As for the title of this blog post, I have mostly been installing Windows 7 to Vampire Weekend which Kev introduced me to. The track M79 seems to have taken some inspiration from the Sailor’s Hornpipe better known as the Blue Peter theme tune, seems to cut off just at the moment I am expecting it to carry on into the main part of the music. Maybe there is a Mike Oldfield link in addition to the lyrical Peter Gabriel link.
If I am moved to over the course of the next couple of week I shall try and point out some of the new features available in Windows 7 that are cool. For the time being try the following hold down Alt, while still holding down Alt press “Alt Gr” (The other side of the space bar) then press Tab. For some reason you get the old XP style Alt-Tab window. Utterly pointless?
I found this function totally accidentally when I knocked my mouse into a key when something interesting popped up on Twitter. I happened to have a variable selected like so:
The key that I knocked was the Number Pad “+” key, and it expanded the selection like this:
As any self respecting Systems Administrator would do I wondered if doing exactly the same thing repeatedly would have equal or compound effects.
Strangely enough it worked, the selection will continue to expand selecting increasingly larger sections of code. The reverse works as well if you press the Number Pad “-” key the selection will be reduced.
As I was looking for documentation on this function; I found that you could use the CamelCase select function to start selections off using Ctrl+Shift+Left (or Ctrl+Shift+Right) this will take your selection from the current cursor position to the next upper case character to the left (or right). This can be coupled with the Number Pad “+” to expand your selection from a variable to an expression, to a line then a block. Neat!
Each of these discoveries was announced with a handy little popup in the bottom right hand corner of the viewport telling me what happened, and if relevant what function was suppressed.
I am going to make a concerted effort to spend my lunch break watching some more videos on DevExpress’ training site. I got 10 minutes today and watched what appeared to be footage from a launch event or a conference which was interesting but didn’t really teach me anything specifically.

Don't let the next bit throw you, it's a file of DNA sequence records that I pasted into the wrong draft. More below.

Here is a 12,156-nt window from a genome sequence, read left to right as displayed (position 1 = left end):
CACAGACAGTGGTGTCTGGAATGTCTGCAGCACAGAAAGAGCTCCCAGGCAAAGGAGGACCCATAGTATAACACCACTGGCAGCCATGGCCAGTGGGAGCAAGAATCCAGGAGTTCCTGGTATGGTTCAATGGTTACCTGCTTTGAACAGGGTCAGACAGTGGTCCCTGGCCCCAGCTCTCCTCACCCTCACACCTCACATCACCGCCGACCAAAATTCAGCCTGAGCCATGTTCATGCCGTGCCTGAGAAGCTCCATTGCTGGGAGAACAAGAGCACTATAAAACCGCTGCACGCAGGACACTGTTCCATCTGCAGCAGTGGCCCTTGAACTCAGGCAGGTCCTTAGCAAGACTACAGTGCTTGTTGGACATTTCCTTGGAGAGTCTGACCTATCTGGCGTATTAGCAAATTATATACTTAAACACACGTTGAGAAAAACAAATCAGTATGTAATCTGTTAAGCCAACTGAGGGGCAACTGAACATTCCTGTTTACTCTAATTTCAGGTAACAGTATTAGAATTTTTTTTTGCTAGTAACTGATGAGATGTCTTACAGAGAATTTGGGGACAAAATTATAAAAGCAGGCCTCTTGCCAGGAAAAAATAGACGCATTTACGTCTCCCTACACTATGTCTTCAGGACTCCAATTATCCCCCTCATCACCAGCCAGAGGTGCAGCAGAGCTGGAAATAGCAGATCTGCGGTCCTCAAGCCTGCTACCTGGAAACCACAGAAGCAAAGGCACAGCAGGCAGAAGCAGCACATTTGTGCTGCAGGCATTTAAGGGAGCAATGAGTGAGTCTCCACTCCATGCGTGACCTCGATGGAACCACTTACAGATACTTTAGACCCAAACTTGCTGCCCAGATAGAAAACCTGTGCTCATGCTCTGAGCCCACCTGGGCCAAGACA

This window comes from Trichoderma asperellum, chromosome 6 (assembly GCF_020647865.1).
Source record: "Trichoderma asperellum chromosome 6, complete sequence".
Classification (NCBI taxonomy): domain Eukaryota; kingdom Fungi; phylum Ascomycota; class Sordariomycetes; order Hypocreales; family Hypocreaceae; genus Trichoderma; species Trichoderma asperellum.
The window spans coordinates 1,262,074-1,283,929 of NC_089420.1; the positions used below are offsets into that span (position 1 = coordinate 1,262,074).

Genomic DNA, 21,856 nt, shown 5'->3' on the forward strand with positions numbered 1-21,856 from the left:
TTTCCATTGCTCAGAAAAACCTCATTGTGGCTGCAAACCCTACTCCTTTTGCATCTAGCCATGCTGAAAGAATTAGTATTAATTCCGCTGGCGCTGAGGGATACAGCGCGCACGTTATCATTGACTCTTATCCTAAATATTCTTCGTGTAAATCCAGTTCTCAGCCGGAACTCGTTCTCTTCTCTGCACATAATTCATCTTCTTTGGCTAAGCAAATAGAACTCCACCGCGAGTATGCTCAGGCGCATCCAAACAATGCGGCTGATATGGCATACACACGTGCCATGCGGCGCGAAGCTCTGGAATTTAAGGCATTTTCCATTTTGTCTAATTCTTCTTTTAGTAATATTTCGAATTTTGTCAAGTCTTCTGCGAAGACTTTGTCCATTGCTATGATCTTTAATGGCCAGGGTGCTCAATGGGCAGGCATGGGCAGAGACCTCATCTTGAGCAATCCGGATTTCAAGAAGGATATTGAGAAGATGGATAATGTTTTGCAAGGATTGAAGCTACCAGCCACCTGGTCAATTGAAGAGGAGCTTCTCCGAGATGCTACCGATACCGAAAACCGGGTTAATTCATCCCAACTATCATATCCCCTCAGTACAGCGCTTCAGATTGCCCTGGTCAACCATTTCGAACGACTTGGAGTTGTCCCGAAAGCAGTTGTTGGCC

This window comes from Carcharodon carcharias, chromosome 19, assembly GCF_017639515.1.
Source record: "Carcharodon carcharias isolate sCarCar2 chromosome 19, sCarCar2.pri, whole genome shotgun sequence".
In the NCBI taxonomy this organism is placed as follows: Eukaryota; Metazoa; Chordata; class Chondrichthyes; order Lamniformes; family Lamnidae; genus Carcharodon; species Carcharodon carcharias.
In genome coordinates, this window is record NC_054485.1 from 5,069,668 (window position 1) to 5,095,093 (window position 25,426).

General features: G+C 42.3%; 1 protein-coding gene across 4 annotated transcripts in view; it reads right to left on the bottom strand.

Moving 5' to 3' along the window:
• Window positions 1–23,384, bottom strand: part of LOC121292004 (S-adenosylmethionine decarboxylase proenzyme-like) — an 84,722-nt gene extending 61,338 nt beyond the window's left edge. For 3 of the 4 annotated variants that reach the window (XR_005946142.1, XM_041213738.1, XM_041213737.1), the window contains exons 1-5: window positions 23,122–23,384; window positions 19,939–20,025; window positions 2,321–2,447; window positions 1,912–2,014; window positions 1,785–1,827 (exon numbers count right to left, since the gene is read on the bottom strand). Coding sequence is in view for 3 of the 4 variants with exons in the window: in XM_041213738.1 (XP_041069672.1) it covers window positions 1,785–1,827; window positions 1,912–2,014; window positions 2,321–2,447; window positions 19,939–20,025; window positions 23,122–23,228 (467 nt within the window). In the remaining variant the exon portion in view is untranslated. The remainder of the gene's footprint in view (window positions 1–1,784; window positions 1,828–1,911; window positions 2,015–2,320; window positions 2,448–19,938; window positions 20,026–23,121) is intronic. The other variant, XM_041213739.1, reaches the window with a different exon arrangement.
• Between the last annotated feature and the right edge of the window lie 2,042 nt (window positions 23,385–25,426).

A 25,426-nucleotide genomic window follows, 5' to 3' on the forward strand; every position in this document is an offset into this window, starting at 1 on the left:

As I mentioned in my previous entry I have started using DevExpress’s CodeRush Xpress. It is a free cut down version of CodeRush that I heard about in an episode of .NET Rocks. I have wanted add something to my Visual Studio development experience and I can’t justify the cost of either Resharper or CodeRush at the moment. There has been quite a bit of discussion about Resharper vs. CodeRush and in my experience most people I have spoken to love one and hate the other.
I hope to be able to write a series of posts about some of the features found in CodeRush Xpress which I hope will clarify their purpose and use in my mind and maybe help someone find the function they are looking for.
First off “Quick File Navigation”, this is a search function for locating a file by file name, I am finding it increasingly useful when looking through patches as it allows me to very quickly jump to a file name. Particularly as I am trying to move my projects to a one class per file so if I can remember the class name I can find the code file very quickly.
The “Quick File Navigation” dialog is accessible through the keyboard short cut Ctrl+Alt+F. Typing will filter the list box by the name of the file matching anywhere in the filename including the extension.
An additional feature for those who like me use CamelCase in their file names; if you enter your filter terms in capital letters it will search for capitalized words, in order within file names. Thus entering “AW” into the search box will also bring up the AboutWindow.cs in the above solution.
Combining the above with the Ctrl-G keyboard shortcut in Visual Studio 2008 to go to a specific line we can do the following to go to line 162 in ShipLoadoutSelectWindow.cs:
Ctrl+Alt+F → S,L,S,W → Ctrl+G → 1,6,2
DevExpress have a great training video on their tv.devexpress.com sub site.
I had been intending to post up all sorts of bits of news about life, driving, programming and cats but it didn’t happen. I have been busy which is good, however it doesn’t leave very much room for blogging. This post is going to be one really quick catch up entry to try and get me back into the swing of it.
I finally passed my driving test at the beginning of the summer, it was my fourth try and I passed with three minors which was a great feeling… since then I have driven once, as part of PassPlus, which didn’t really feel vastly different, although it was more enjoyable knowing that I didn’t have a test coming up. Catherine and I have decided to wait for a bit before we get a car so we can assess what Catherine will need in terms of model and adaptations in a car to allow her to get the most out of it.